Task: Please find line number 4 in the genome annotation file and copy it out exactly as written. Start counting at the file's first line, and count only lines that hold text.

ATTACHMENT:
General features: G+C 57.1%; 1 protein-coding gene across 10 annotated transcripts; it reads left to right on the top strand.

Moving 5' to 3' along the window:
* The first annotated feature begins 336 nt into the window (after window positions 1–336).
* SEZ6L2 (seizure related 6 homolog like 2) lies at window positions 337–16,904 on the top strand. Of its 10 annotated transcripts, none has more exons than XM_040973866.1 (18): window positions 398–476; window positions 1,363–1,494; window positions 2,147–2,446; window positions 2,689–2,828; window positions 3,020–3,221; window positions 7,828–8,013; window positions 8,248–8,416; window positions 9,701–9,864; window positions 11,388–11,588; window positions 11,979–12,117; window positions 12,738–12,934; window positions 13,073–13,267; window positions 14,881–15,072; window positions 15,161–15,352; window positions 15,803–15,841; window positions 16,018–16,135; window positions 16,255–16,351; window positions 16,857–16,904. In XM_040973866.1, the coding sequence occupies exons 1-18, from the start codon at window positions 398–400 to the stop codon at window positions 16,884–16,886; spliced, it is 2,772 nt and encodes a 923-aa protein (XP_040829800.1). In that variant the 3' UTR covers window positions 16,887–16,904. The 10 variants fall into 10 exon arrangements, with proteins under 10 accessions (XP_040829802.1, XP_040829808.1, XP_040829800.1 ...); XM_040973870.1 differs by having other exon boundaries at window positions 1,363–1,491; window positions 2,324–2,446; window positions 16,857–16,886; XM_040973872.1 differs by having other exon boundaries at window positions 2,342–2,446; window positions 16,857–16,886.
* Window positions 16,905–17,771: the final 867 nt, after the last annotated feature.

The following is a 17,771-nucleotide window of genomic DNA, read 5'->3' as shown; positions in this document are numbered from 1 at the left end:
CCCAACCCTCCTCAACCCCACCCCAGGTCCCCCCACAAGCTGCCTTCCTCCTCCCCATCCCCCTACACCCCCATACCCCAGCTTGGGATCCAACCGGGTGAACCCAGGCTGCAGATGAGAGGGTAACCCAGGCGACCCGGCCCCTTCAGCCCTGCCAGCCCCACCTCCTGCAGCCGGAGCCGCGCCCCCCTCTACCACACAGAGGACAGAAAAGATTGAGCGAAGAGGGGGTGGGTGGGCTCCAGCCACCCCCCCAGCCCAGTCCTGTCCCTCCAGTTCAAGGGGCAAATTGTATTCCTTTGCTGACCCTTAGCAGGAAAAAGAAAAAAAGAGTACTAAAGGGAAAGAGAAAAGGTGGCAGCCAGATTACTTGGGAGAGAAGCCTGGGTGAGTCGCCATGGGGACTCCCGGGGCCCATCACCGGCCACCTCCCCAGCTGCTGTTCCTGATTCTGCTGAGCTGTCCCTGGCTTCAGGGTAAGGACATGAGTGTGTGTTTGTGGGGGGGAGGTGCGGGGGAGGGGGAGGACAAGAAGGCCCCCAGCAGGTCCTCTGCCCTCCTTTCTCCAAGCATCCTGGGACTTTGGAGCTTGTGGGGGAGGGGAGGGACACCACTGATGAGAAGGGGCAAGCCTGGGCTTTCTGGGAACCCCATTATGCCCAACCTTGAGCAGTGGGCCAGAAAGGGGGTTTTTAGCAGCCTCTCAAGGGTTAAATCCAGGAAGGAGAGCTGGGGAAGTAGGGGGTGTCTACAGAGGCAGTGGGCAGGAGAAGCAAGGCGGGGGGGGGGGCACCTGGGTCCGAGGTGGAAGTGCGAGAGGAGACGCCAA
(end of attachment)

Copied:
* SEZ6L2 (seizure related 6 homolog like 2) lies at window positions 337–16,904 on the top strand. Of its 10 annotated transcripts, none has more exons than XM_040973866.1 (18): window positions 398–476; window positions 1,363–1,494; window positions 2,147–2,446; window positions 2,689–2,828; window positions 3,020–3,221; window positions 7,828–8,013; window positions 8,248–8,416; window positions 9,701–9,864; window positions 11,388–11,588; window positions 11,979–12,117; window positions 12,738–12,934; window positions 13,073–13,267; window positions 14,881–15,072; window positions 15,161–15,352; window positions 15,803–15,841; window positions 16,018–16,135; window positions 16,255–16,351; window positions 16,857–16,904. In XM_040973866.1, the coding sequence occupies exons 1-18, from the start codon at window positions 398–400 to the stop codon at window positions 16,884–16,886; spliced, it is 2,772 nt and encodes a 923-aa protein (XP_040829800.1). In that variant the 3' UTR covers window positions 16,887–16,904. The 10 variants fall into 10 exon arrangements, with proteins under 10 accessions (XP_040829802.1, XP_040829808.1, XP_040829800.1 ...); XM_040973870.1 differs by having other exon boundaries at window positions 1,363–1,491; window positions 2,324–2,446; window positions 16,857–16,886; XM_040973872.1 differs by having other exon boundaries at window positions 2,342–2,446; window positions 16,857–16,886.